It makes sense. If people are only concerned about this life and the things of the earth, they will be less likely to sacrifice these things, when necessary, to accomplish a higher good. But those who are focused on heavenly things and hold on more loosely to the things of this world (like their money, their reputation, or their time) are free to use these things to help the poor, speak out against injustice, or sit with the sick and suffering. Again, if you look at the track record of history, Christians often have started hospitals, opened food pantries, and helped to abolish slavery. Christians are freed by the gospel to invest heavily in improving this world.

Next time you read the New Testament, notice how often God’s Word drives us into the reality of our everyday earthly lives immediately after directing us to things above. For example, in Colossians, after encouraging us to set our minds on things above, the apostle exhorts his readers to “put to death, therefore, whatever belongs to your earthly nature: sexual immorality, impurity, lust, evil desires and greed, which is idolatry” (3:5) and to “clothe yourselves with compassion, kindness, humility, gentleness and patience. Bear with each other and forgive one another if any of you has a grievance against someone. Forgive as the Lord forgave you” (3:12,13) and to “let the message of Christ dwell among you richly as you teach and admonish one another with all wisdom through psalms, hymns, and songs from the Spirit, singing to God with gratitude in your hearts” (3:16). Instead of sitting around and staring at the clouds, we are encouraged actively to put to death our sinful flesh, put on love and compassion, bear with others, and teach and admonish one another.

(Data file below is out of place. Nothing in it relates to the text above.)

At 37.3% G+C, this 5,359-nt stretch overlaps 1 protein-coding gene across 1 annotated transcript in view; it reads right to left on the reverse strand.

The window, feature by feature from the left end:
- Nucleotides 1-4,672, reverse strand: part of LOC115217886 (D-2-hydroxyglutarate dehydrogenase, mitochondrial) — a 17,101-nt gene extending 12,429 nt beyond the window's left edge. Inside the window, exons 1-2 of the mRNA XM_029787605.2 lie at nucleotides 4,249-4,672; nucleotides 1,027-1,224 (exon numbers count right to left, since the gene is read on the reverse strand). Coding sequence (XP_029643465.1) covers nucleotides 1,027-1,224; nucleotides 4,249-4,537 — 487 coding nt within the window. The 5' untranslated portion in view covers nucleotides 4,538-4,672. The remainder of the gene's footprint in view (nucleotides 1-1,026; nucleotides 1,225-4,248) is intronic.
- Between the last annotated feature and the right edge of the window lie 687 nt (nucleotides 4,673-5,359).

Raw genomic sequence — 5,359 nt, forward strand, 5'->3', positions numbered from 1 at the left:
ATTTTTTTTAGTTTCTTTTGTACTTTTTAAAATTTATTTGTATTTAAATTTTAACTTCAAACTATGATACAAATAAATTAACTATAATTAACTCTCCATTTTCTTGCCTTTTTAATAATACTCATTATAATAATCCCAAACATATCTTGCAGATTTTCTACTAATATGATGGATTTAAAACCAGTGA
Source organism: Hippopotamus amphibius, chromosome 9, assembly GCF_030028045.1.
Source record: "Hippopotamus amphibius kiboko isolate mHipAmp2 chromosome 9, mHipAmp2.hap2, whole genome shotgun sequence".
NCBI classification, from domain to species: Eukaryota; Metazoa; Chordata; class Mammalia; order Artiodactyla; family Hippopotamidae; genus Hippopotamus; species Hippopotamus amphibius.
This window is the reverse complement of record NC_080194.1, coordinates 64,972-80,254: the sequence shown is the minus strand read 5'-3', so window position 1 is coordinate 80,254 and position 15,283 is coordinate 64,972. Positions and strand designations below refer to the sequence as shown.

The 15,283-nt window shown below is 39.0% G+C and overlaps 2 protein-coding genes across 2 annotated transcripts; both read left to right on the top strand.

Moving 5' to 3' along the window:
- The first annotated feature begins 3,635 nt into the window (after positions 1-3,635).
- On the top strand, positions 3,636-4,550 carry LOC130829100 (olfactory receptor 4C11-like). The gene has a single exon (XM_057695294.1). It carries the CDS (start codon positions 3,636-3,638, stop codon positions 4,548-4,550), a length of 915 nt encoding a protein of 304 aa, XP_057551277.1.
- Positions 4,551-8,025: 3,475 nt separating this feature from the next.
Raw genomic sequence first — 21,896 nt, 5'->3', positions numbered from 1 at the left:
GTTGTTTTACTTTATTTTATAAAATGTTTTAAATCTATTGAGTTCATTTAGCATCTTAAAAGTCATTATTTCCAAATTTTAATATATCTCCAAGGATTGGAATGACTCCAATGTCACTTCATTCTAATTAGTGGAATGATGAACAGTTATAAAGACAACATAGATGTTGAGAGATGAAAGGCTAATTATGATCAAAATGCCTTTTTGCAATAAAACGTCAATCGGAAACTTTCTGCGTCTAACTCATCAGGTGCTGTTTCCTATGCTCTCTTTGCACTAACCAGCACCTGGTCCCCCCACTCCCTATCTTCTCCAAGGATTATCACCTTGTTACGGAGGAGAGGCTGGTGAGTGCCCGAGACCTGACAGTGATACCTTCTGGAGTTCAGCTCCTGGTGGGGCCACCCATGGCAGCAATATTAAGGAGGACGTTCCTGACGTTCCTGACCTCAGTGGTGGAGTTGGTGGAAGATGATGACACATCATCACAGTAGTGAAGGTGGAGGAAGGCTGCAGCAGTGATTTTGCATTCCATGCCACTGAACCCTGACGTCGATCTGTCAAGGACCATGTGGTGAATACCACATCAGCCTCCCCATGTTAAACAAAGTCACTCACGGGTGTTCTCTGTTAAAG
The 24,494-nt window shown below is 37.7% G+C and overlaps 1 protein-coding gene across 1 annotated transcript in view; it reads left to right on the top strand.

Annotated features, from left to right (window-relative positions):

At the very beginning of time God created the first man and woman in his image and called them to manage and care for his creation. The fall into sin made the work God gave them more difficult, but it didn’t cancel the task. After Adam was banished from the garden, he was to work the ground from which he had been taken (Genesis 3:23).

When the second Adam, Jesus Christ, came into this world, he didn’t head out to a monastery in the desert to be all alone or distance himself from the world. Instead, he came to be with us.

That is what we celebrate this Christmas season. Jesus, our heavenly Lord, came to live with us on this earth. He drew near to the sick and suffering. He comforted the poor and lonely. He preached and taught the filthy crowds. He touched and healed the sick and suffering. He walked, he worked, he ate and drank. He lived and loved in this world because it mattered and still does. Jesus entered human history, the nitty-gritty of our existence, to change the very fabric of earthly reality for all. The babe of Bethlehem lived and walked among us to give himself for us. His life fills our lives with meaning and significance. He is our source of joy and hope and our motivation for doing good here on earth.

Author: Justin Cloute
Volume 109, Number 12
Issue: December 2022